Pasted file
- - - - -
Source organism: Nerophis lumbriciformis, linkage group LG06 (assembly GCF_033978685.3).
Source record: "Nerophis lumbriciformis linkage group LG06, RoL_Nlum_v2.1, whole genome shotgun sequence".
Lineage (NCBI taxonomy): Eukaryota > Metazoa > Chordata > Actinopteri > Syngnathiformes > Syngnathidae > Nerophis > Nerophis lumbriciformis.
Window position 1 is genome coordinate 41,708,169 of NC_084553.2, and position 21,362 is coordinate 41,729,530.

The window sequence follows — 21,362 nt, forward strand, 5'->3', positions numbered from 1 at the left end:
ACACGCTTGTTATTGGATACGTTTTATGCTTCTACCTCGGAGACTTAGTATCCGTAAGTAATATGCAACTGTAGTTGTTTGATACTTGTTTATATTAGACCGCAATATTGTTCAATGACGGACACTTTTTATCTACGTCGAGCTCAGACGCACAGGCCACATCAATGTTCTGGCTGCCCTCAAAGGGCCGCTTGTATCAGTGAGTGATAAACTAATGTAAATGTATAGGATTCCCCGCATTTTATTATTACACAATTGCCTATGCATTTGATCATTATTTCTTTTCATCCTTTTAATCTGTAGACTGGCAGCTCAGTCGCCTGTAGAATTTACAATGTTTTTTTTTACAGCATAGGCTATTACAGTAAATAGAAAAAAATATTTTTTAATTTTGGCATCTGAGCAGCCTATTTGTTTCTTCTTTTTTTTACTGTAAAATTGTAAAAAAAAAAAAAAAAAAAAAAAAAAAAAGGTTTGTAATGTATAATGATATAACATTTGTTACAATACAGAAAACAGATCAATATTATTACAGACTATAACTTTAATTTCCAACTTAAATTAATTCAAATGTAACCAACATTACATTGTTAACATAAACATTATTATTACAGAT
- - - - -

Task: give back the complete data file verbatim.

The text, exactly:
Source organism: Nerophis lumbriciformis, linkage group LG06 (assembly GCF_033978685.3).
Source record: "Nerophis lumbriciformis linkage group LG06, RoL_Nlum_v2.1, whole genome shotgun sequence".
Lineage (NCBI taxonomy): Eukaryota > Metazoa > Chordata > Actinopteri > Syngnathiformes > Syngnathidae > Nerophis > Nerophis lumbriciformis.
Window position 1 is genome coordinate 41,708,169 of NC_084553.2, and position 21,362 is coordinate 41,729,530.

The window sequence follows — 21,362 nt, forward strand, 5'->3', positions numbered from 1 at the left end:
ACACGCTTGTTATTGGATACGTTTTATGCTTCTACCTCGGAGACTTAGTATCCGTAAGTAATATGCAACTGTAGTTGTTTGATACTTGTTTATATTAGACCGCAATATTGTTCAATGACGGACACTTTTTATCTACGTCGAGCTCAGACGCACAGGCCACATCAATGTTCTGGCTGCCCTCAAAGGGCCGCTTGTATCAGTGAGTGATAAACTAATGTAAATGTATAGGATTCCCCGCATTTTATTATTACACAATTGCCTATGCATTTGATCATTATTTCTTTTCATCCTTTTAATCTGTAGACTGGCAGCTCAGTCGCCTGTAGAATTTACAATGTTTTTTTTTACAGCATAGGCTATTACAGTAAATAGAAAAAAATATTTTTTAATTTTGGCATCTGAGCAGCCTATTTGTTTCTTCTTTTTTTTACTGTAAAATTGTAAAAAAAAAAAAAAAAAAAAAAAAAAAAAGGTTTGTAATGTATAATGATATAACATTTGTTACAATACAGAAAACAGATCAATATTATTACAGACTATAACTTTAATTTCCAACTTAAATTAATTCAAATGTAACCAACATTACATTGTTAACATAAACATTATTATTACAGAT